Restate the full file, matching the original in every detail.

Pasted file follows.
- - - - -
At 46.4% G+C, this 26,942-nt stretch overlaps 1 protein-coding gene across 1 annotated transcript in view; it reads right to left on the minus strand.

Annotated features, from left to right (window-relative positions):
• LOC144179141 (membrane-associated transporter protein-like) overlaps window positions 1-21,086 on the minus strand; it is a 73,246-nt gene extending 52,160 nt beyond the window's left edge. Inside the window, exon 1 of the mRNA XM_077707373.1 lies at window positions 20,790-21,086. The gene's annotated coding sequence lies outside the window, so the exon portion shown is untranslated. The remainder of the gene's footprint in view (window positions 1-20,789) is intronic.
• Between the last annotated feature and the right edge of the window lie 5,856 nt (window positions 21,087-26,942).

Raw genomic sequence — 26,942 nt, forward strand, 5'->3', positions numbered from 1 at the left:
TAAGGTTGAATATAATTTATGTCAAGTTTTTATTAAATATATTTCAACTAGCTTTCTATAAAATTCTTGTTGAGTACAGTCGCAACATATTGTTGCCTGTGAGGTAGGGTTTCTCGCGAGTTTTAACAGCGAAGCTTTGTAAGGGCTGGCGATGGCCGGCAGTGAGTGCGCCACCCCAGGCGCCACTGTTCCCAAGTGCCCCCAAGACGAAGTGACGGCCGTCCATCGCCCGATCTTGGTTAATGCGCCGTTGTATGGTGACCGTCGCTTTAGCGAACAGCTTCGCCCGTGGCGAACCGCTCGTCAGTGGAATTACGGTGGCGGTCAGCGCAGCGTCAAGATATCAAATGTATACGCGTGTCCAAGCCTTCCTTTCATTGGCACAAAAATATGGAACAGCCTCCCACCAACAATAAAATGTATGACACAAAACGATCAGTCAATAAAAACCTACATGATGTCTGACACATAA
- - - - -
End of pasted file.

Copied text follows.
At 46.4% G+C, this 26,942-nt stretch overlaps 1 protein-coding gene across 1 annotated transcript in view; it reads right to left on the minus strand.

Annotated features, from left to right (window-relative positions):
• LOC144179141 (membrane-associated transporter protein-like) overlaps window positions 1-21,086 on the minus strand; it is a 73,246-nt gene extending 52,160 nt beyond the window's left edge. Inside the window, exon 1 of the mRNA XM_077707373.1 lies at window positions 20,790-21,086. The gene's annotated coding sequence lies outside the window, so the exon portion shown is untranslated. The remainder of the gene's footprint in view (window positions 1-20,789) is intronic.
• Between the last annotated feature and the right edge of the window lie 5,856 nt (window positions 21,087-26,942).

Raw genomic sequence — 26,942 nt, forward strand, 5'->3', positions numbered from 1 at the left:
TAAGGTTGAATATAATTTATGTCAAGTTTTTATTAAATATATTTCAACTAGCTTTCTATAAAATTCTTGTTGAGTACAGTCGCAACATATTGTTGCCTGTGAGGTAGGGTTTCTCGCGAGTTTTAACAGCGAAGCTTTGTAAGGGCTGGCGATGGCCGGCAGTGAGTGCGCCACCCCAGGCGCCACTGTTCCCAAGTGCCCCCAAGACGAAGTGACGGCCGTCCATCGCCCGATCTTGGTTAATGCGCCGTTGTATGGTGACCGTCGCTTTAGCGAACAGCTTCGCCCGTGGCGAACCGCTCGTCAGTGGAATTACGGTGGCGGTCAGCGCAGCGTCAAGATATCAAATGTATACGCGTGTCCAAGCCTTCCTTTCATTGGCACAAAAATATGGAACAGCCTCCCACCAACAATAAAATGTATGACACAAAACGATCAGTCAATAAAAACCTACATGATGTCTGACACATAA